The parking lot fills with normal kids talking about normal stuff. I walk past a group of girls who, if you asked them about me, they’d give you a blank stare with wide eyes and say, “Who’s Ivy Thorn?” They’re playing a game I used to love: “The worst thing that could ever happen”. Basically, it’s a contest to see whose life sucks the most. Sounds like the winner of this round is a girl who had a bad haircut and a bad breakout right before a school dance. I didn’t even know there’d been a school dance.

As I walk around the circle of girls, I hate them for being such idiots. But I also envy them. I could win that game without even trying. I almost died over the summer. I was kidnapped by a pixie, then chased through the woods by a wild animal. All because the pixie got bored. (Of course, if I ever mention any of that at school, I’ll never make any friends.) I walk past a kid throwing potato chips at his girlfriend. Then again, not having friends might not be so bad.

I walk off school campus and ignore the cars full of happy kids. Can I ever be like that again? It seems unnatural to not be worried about what could be around the corner. Just thinking about a normal life feels wrong. I almost wish I could get swept away into another fairy tale, just to make sure I’m not crazy. But I’d have to be crazy to wish for that.

Fortunately, I think I’m safe from another kidnapping for now. I found out how they get you. I’m proud to say I’ve broken all emotional ties with Dad’s photo. I still love him, but the picture is just a picture. It took weeks to train myself, but I think it worked.

Now, when Dad’s overseas and I start to miss him, I write him a letter, stick it in the mail, and forget about it. When he writes back, I make myself throw his letters away after a day or two. I can’t risk getting attached to them. I’ve seen Mom fish them out of the trash, but it doesn’t matter. They’re just pieces of paper to me.

Besides, I can’t blame Mom. She’s way emotional and hormonal these days. She doesn’t know why I throw away Dad’s letters. She wouldn’t understand. I told my parents about everything that happened to me over the summer—why I disappeared, how I got back, and a few details about what happened to me while I was gone. (But I left out the life-threatening parts and stuck to fairies and enchanted forests.) I’m pretty sure Dad believes me. But Mom said, “I believe you believe it’s real.” Which basically means she believes I’m crazy. I love her anyway, but sometimes I look at her and I just want to shake her until she understands. Sometimes I think it would be easier if I could just get some video of the blasted pixie. I’d try to contact him, but I never want to see that little creeper ever again. I’m not insane.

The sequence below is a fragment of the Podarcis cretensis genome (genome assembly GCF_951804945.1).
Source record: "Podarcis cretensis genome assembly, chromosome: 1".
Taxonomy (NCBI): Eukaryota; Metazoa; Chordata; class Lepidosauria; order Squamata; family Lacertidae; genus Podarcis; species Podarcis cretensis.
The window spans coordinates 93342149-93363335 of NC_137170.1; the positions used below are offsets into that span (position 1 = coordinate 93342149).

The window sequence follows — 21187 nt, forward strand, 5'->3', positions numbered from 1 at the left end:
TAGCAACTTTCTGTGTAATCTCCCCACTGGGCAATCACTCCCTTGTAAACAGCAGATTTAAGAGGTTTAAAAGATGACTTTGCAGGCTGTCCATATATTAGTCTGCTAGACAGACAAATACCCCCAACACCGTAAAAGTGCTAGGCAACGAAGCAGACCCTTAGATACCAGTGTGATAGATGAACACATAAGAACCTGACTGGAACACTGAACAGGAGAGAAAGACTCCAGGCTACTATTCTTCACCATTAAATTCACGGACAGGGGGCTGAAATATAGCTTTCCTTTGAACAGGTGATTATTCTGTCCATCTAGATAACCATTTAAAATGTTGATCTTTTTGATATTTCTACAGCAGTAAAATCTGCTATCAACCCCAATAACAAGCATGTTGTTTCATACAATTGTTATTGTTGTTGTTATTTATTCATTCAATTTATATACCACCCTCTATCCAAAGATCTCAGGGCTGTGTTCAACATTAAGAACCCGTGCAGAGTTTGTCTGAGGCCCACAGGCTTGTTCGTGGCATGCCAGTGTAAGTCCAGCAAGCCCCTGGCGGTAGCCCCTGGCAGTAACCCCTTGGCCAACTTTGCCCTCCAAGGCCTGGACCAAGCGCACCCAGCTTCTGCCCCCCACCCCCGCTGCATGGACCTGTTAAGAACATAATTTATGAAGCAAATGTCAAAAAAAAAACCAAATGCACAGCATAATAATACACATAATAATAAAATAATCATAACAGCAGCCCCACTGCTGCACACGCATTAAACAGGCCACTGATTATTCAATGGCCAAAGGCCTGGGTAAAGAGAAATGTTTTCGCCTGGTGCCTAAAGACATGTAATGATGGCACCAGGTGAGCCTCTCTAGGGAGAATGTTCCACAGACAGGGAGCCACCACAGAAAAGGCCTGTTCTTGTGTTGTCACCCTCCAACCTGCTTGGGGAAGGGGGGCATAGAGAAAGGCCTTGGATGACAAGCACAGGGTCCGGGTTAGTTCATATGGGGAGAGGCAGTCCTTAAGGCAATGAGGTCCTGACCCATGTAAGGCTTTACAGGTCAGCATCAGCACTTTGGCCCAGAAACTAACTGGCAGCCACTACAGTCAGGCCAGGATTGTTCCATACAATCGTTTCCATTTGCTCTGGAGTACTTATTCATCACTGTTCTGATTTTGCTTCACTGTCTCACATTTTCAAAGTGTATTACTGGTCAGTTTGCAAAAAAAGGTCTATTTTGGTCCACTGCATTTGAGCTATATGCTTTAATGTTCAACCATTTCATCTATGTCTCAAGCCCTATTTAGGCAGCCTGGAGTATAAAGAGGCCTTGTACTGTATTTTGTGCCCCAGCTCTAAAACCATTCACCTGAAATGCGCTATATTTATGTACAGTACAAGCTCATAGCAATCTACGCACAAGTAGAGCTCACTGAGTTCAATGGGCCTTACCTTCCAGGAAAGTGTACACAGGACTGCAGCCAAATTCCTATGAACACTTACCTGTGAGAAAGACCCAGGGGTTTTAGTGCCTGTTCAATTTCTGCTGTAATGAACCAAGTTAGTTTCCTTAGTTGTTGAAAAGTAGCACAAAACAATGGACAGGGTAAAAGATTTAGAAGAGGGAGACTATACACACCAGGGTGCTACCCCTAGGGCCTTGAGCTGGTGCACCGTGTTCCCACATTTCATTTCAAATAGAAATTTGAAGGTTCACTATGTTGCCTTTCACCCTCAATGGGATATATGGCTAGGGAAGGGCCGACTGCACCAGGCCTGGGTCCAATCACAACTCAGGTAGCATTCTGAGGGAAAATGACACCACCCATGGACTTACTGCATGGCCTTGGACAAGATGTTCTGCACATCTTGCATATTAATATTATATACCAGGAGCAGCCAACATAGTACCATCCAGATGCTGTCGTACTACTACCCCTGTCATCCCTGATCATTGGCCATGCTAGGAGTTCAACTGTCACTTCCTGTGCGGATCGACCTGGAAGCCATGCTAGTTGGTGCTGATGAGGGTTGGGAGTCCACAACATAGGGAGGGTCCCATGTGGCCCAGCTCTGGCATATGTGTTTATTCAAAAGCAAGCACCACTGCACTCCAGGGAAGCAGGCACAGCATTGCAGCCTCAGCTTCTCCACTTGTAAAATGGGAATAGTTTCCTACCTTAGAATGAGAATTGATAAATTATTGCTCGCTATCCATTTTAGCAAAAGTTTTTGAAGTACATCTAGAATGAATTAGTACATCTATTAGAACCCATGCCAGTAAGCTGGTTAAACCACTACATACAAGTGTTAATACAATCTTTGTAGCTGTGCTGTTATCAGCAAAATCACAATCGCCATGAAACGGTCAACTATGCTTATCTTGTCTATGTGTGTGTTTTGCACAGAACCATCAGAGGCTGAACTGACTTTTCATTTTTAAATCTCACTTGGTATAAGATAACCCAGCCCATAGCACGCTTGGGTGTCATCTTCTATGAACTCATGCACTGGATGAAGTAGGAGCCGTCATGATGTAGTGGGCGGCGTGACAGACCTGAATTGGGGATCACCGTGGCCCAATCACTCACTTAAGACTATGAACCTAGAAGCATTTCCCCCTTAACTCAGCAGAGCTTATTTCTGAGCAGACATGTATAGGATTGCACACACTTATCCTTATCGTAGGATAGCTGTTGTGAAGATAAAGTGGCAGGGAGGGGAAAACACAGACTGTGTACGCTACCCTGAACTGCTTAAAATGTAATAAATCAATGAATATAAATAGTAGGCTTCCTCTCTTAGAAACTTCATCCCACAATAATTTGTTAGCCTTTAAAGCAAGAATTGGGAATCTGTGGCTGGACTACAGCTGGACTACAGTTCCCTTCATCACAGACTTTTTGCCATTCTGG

I walk through the front door and drop my bag on the end table, right next to the teddy bear Dad sent to Mom for her birthday. The one holding a pink heart that says, “I wuv you.” Ugh. My parents are dorks.
Mom’s lying on the couch with her feet propped up, even though her belly sticks out a little. Ever since she found out she was pregnant, Mom has been all about the baby and doing whatever pregnant women do. It’s weird.

She’s my mom and she’s old. She shouldn’t be pregnant. But I’m excited. I always wanted a little brother or sister to play with, a friend who would move every time I did. This baby isn’t exactly going to be a playmate, but it’s still someone I can love and take care of. And I can show this kid that not everyone is like our parents. Some of us are actually pretty normal.

Mom has the laptop open, resting just below her belly. She’s looking at a baby names website. Again. “What do you think of the name Christopher?”

I shrug and plop down into the overstuffed chair next to her. “I don’t hate it.”

“What about Devin?”

I lean over to get a look at the screen she’s looking at. There has to be better names than that. “Mom, these are all boy names.”

Mom turns around and grins at me. When I don’t say anything, she lifts her eyebrows. “Yeah. They are.”

It takes me a minute. I think she’s saying what I think she’s saying. The eyebrows mean she’s saying something. “It’s a boy?”

She nods.

“It’s a boy!” I jump up and do a goofy dance. Then I stop. That was the dance I did for the fairies in the enchanted forest. I try to pretend like I’m just done dancing and try to hold onto my smile. But Mom’s giving me the look. The you’re-not-telling-me-something look.

“Does Dad know?”

Mom’s face softens into a smile. “I called him this morning. He said he’ll be home for the birth!”

I give her my best smile. It’ll be good to have him home that long. It seems like every time we get him back, he has to leave again. I should be thrilled. I am thrilled. But at the same time, an ugly thought worms its way through my head. And I suddenly feel like I might be sick. Before Mom can see what I’m thinking, I head for my room. “That’s great. I think I’ll go write to him.”

I force myself to go slow. Running to my room at a dead sprint probably wouldn’t come off as normal. But my heart pumps a gut-wrenching feeling through my whole body. I have to swallow several times to keep from throwing up. Because even though I’ve made sure I’m safe from the pixie…

…my brother won’t be.

July 12, 2012

Quick Update

I'm in the third trimester of my pregnancy. While it's great that I'm getting closer to welcoming my baby into the world, my brain has stopped working.

This means a lot less writing, I'm afraid. I'm still working on The Fairy Tale Twist, but the work is slow-going. In the meantime, I have a small project to work on when I'm not writing. The Fairy Tale Trap should be a paperback by the end of the year. The sooner the better, in my opinion.

I'll keep you posted on the updates, but I'm most active on facebook. Thanks for being patient. You guys are the best!